SLOW walkers are almost four times more likely to die from COVID-19, and have over twice the risk of contracting a severe version of the virus, according to a team of researchers from the National Institute for Health Research (NIHR) Leicester Biomedical Research Centre led by Professor Tom Yates at the University of Leicester.
The study of 412,596 middle-aged UK Biobank participants examined the relative association of body mass index (BMI) and self-reported walking pace with the risk of contracting severe COVID-19 and COVID-19 mortality.
The analysis found slow walkers of a normal weight to be almost 2.5 times more likely to develop severe COVID-19 and 3.75 times more likely to die from the virus than normal weight fast walkers. (1)
Professor Yates, Lead Researcher for the study and a Professor of Physical Activity, Sedentary Behaviour and Health at the University of Leicester said:-
"We know already that obesity and frailty are key risk factors for COVID-19 outcomes. This is the first study to show that slow walkers have a much higher risk of contracting severe COVID-19 outcomes, irrespective of their weight.
"With the pandemic continuing to put unprecedented strain on health care services and communities, identifying individuals at greatest risk and taking preventative measures to protect them is crucial."
A further key finding from this research was that normal weight slow walkers are more at risk for both severe COVID-19 and COVID-19 mortality than fast walkers with obesity. Furthermore, risk was uniformly high in normal weight slow walkers and slow walkers with obesity.
Professor Yates continued:-
"Fast walkers have been shown to generally have good cardiovascular and heart health, making them more resilient to external stressors, including viral infection but this hypothesis has not yet been established for infectious disease.
"Whilst large routine database studies have reported the association of obesity and fragility with COVID-19 outcomes, routine clinical databases do not currently have data on measures of physical function or fitness.
"It is my view that ongoing public health and research surveillance studies should consider incorporating simple measures of physical fitness such as self-reported walking pace in addition to BMI, as potential risk predictors of COVID-19 outcomes that could ultimately enable better prevention methods that save lives."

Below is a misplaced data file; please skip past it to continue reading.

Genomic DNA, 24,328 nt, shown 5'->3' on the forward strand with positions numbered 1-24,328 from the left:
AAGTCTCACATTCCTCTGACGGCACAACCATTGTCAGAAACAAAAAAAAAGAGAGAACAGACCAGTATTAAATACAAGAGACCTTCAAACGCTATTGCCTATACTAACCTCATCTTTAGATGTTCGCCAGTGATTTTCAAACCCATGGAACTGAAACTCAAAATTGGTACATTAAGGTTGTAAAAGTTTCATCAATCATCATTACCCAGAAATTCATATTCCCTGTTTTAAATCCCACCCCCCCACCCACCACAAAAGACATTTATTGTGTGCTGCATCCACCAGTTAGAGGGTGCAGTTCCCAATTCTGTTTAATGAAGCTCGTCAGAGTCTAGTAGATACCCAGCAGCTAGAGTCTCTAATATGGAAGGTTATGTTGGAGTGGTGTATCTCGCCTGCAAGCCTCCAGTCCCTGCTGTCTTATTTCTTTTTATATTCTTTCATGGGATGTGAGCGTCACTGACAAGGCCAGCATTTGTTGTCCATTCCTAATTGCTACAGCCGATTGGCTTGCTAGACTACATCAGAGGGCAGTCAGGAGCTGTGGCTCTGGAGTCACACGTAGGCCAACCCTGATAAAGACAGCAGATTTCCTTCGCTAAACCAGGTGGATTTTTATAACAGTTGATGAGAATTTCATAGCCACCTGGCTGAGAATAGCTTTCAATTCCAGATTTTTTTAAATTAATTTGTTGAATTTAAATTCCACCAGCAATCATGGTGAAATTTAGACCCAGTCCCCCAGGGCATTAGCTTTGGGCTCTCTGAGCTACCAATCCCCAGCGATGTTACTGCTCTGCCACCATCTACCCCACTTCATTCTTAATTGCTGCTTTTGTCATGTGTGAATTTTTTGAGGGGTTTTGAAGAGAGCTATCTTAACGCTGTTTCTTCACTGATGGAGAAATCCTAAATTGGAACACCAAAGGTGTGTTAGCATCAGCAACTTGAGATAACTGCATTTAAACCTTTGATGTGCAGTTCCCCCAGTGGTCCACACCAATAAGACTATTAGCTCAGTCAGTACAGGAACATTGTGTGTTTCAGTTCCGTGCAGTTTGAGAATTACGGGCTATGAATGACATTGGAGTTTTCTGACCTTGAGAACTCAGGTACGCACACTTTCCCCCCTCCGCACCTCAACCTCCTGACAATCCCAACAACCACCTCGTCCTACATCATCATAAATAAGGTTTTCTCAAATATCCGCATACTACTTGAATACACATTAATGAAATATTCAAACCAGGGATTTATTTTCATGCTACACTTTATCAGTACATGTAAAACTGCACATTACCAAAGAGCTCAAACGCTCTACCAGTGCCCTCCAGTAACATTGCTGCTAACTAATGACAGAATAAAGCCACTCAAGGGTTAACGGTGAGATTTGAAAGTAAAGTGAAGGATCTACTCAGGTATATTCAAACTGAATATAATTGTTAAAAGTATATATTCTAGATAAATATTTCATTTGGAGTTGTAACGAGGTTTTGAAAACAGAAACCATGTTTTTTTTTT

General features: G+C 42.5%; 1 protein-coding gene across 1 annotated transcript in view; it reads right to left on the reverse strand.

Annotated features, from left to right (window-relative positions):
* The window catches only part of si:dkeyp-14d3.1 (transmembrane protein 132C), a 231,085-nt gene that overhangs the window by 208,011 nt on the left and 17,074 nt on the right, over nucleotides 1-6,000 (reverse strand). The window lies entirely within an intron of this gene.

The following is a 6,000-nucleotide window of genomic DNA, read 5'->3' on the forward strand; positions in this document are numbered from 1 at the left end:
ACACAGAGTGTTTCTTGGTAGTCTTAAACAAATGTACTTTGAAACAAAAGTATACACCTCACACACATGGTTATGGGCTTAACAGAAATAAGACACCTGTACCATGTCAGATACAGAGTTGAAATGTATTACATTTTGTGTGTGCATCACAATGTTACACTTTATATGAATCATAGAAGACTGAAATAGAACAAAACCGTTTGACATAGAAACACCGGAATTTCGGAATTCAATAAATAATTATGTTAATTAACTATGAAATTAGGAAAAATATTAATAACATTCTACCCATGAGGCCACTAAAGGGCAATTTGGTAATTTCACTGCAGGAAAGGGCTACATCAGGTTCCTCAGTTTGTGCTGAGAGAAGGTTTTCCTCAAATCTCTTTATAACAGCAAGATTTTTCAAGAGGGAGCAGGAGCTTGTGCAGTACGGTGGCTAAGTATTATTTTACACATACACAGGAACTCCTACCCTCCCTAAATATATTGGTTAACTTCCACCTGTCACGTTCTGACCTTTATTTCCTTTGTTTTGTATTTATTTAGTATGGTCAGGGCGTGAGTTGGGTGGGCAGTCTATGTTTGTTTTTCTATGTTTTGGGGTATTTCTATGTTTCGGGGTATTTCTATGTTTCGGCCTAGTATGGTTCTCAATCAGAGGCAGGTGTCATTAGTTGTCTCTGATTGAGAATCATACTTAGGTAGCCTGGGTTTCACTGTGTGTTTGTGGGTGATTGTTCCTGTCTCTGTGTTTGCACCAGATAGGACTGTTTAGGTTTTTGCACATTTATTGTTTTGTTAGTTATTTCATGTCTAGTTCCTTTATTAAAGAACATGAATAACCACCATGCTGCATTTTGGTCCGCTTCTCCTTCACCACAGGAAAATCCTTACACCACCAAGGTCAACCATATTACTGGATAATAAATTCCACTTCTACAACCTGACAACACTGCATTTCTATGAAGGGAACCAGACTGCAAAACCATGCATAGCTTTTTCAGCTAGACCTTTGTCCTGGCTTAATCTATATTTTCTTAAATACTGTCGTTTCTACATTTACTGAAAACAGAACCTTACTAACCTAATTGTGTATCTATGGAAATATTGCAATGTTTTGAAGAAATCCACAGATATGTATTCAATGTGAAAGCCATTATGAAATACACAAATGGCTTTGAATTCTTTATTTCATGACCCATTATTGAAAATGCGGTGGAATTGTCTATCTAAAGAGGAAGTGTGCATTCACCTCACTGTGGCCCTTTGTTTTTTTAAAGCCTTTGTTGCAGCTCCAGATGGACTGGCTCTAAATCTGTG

The study 'Obesity, walking pace and risk of severe COVID-19 and mortality: analysis of UK Biobank' was published on 26 February 2021 in the International Journal of Obesity. The analysis was restricted to England and outcomes were assessed during the first wave of the pandemic.
Notes to Editors
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(1) BMI was categorised as normal weight (18.5-24.9kg/m2), overweight (25-29.9kg/m2), and obese (?30kg/m2). Underweight individuals (BMI < 18.5 kg/m2) were removed from the analysis due to insufficient cases.
Habitual walking pace was self-reported as slow (<3 mph), steady/average (3-4 mph), or brisk (>4 mph).
This research was supported by the National Institute for Health Research (NIHR) Leicester Biomedical Research Centre, the NIHR Applied Research Collaboration - East Midlands, and a grant from the UKRI-DHSC COVID-19 Rapid Response Rolling Call (MR/V020536/1). T
The University of Leicester
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The NIHR Leicester Biomedical Research Centre
The National Institute for Health Research (NIHR) Leicester Biomedical Research Centre (BRC) is a partnership between University Hospitals of Leicester NHS Trust, the University of Leicester and Loughborough University. It is funded by the National Institute for Health Research (NIHR).
The NIHR Leicester BRC undertakes translational clinical research in priority areas of high disease burden and clinical need. These include cardiovascular disease, respiratory disease, and lifestyle, obesity and physical activity. There is also a cross-cutting theme for precision medicine. The BRC harnesses the power of experimental science to explore and develop ways to help prevent and treat chronic disease. It brings together 70 highly skilled researchers, 30 of which are at the forefront of clinical services delivery. By having scientists working closely with clinicians, the BRC can deliver research that is relevant to patients and the professionals who treat them.
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The NIHR was established in 2006 to improve the health and wealth of the nation through research, and is funded by the Department of Health and Social Care. In addition to its national role, the NIHR supports applied health research for the direct and primary benefit of people in low- and middle-income countries, using UK aid from the UK government.
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International Journal of Obesity